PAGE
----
Given that human rights are essential for the new global health agenda, environmental epidemiology must tackle power structures that adversely affect environmental health. Avoidance of this focus is illustrated by the language surrounding health inequalities in the United States.27 A discourse of “disparities” sanitizes and divorces inequities from their historical context, attenuating the recognition of the power inequalities at their root. To an ethically naive researcher, “disparities” suggest quasinatural events rather than manifestations of value failure and social injustice. Although the recognition of the historical and political dimension of inequity will not instantly remedy the situation, it is more likely to be part of a lasting benefit than superficial analyses alone.
A New Look at Generating and Translating Knowledge
What ways exist for creating new knowledge and for translating existing knowledge? For instance, when we think of capacity building and knowledge creation, North–South collaboration in epidemiology tends to be unidirectional in terms of topic selection, funding, and staff selection—a situation akin to “cultural imperialism.” What can we learn from case studies—in environmental epidemiology and elsewhere—reflecting more equal partnerships? How was this accomplished? What knowledge is valued, translated, and applied, and why?
Not to be forgotten is the need to value the wisdom of indigenous cultures and their ways of seeking consensus and action. Mainstreaming such methods could have profound impacts in cultures in which research and interventions have been “compartmentalized.”
Strengthening Intersectoral and Interagency Actions
Integration of the 3 pillars of sustainable development's social, economic, and environmental goals will aid in aligning sectoral policies, which ought to include health. Foundational to this integration will be the strengthening of knowledge on health and environmental links.6,28 Consequent to these changes, environmental health services likely would require restructuring. This is also called for in the 2005 Paris Declaration on Aid Effectiveness, essentially calling on partners in development to align with country-set priorities and harmonize work among agencies.29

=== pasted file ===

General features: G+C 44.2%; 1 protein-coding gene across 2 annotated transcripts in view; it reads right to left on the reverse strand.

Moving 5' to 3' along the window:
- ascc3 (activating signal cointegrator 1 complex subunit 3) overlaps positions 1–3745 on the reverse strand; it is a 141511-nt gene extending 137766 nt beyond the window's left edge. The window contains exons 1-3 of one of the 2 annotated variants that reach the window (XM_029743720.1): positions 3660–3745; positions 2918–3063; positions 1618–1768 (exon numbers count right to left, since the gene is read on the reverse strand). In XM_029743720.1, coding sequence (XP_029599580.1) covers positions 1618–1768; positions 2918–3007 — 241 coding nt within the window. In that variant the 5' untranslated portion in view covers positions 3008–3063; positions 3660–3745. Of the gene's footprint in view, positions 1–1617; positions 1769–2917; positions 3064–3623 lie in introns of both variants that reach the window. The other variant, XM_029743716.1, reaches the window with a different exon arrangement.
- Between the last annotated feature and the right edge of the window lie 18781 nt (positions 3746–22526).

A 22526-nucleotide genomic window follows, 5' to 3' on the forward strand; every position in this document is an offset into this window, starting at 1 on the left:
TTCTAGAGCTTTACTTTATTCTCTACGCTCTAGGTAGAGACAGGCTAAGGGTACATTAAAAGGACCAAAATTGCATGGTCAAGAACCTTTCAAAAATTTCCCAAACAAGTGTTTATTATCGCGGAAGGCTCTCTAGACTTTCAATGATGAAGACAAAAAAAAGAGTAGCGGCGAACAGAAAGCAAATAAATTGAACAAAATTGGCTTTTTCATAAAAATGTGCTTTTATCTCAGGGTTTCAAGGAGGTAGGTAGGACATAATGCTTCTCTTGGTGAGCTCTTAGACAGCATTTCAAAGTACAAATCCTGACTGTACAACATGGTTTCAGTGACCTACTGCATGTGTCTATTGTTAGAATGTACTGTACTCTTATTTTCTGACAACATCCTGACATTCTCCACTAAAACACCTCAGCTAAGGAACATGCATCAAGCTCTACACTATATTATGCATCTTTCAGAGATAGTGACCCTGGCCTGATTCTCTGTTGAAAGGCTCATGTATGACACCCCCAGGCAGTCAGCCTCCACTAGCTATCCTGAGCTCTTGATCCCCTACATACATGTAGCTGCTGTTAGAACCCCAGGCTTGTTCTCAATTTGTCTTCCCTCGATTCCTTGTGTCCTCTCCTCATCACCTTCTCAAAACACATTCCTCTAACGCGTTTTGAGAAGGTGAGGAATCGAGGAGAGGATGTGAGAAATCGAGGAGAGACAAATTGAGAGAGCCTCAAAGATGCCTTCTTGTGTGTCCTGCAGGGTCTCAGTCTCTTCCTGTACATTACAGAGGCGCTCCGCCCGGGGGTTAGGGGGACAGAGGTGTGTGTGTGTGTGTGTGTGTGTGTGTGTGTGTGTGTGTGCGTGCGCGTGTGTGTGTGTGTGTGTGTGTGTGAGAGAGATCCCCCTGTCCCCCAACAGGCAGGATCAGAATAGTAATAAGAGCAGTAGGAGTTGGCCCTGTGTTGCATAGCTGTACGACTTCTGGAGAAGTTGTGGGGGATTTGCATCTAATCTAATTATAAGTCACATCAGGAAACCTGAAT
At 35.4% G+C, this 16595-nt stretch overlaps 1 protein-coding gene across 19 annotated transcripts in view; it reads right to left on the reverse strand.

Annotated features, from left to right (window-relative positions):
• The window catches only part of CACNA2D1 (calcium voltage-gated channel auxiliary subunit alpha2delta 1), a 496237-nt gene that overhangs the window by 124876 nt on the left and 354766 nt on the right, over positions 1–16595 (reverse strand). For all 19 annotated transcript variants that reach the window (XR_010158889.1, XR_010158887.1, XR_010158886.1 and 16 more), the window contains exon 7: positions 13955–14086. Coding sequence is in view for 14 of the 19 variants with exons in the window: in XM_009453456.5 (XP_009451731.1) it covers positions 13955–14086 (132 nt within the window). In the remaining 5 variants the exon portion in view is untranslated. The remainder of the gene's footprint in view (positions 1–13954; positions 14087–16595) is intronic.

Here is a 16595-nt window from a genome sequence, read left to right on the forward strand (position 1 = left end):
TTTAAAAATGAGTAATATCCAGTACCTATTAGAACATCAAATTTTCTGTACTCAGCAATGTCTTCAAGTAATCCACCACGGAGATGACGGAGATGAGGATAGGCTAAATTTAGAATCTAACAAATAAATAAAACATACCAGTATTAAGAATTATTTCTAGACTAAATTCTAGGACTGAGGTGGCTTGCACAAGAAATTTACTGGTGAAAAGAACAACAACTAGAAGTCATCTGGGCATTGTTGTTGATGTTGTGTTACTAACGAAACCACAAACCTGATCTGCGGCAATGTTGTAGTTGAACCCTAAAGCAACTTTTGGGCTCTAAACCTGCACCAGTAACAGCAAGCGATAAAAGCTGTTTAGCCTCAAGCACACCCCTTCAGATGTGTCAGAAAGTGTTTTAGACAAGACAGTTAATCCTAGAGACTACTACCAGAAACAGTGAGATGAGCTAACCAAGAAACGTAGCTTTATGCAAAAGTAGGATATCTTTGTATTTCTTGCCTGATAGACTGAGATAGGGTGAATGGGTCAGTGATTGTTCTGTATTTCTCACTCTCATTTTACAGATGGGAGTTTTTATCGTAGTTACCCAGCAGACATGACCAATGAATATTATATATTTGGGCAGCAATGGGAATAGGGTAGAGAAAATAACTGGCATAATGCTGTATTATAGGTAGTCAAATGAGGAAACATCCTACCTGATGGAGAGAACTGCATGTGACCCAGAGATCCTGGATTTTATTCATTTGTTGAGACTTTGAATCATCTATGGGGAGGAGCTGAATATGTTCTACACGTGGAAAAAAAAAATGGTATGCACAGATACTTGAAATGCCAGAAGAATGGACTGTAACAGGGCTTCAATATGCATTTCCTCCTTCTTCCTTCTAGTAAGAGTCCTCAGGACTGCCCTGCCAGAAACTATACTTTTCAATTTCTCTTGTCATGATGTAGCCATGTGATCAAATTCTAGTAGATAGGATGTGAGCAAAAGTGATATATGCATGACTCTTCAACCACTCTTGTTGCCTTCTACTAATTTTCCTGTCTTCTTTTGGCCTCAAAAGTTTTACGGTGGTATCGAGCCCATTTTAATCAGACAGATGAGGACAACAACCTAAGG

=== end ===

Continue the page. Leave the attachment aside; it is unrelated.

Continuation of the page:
WHAT ROLE CAN ISEE PLAY TO ADVANCE THIS AGENDA?
We hope this initial thinking stimulates the debate needed to clarify the widening roles and responsibilities of environmental epidemiology to promote global health and development objectives. The World Health Organization (WHO) should, of course, lead this debate. However, ISEE can play a valuable role in stimulating the involvement of WHO, using its recently accorded status as an nongovernmental organization in official relations with the WHO. Other groups and epidemiologic subspecialties, as well as other disciplines, also may engage in support of this collaboration.
In particular, specific representation from the South also should be sought. An effective way of moving forward the development of a global agenda for environmental epidemiology research would be the establishment of a working group to foster this project.
A well-articulated vision is urgently needed to enable us to focus actions for implementation, along with goals and indicators of progress. For this purpose, we frame a set of possible actions (Table 2) 30 and invite the broader membership of ISEE to respond with specific issues, concerns and suggestions. Indeed, we invite other subspecialty organizations of epidemiologists and related disciplines to engage with us in this endeavor.
This work follows from the closing plenary session of the annual conference of the International Society for Environmental Epidemiology, held in Johannesburg, South Africa, September 13–16, 2005. CLS had been charged with the summation closing plenary lecture by the title of this work. Input to that lecture was provided by Tony Fletcher, Angela Mathee, Anthony J. McMichael, Yasmin von Schirnding, Kuku Voyi, and Daniel Wartenberg. The theme of the annual conference was “Sustaining World Health Through Environmental Epidemiology: setting a new global research agenda.” Anthony J. McMichael provided valuable feed back on an earlier draft of the manuscript.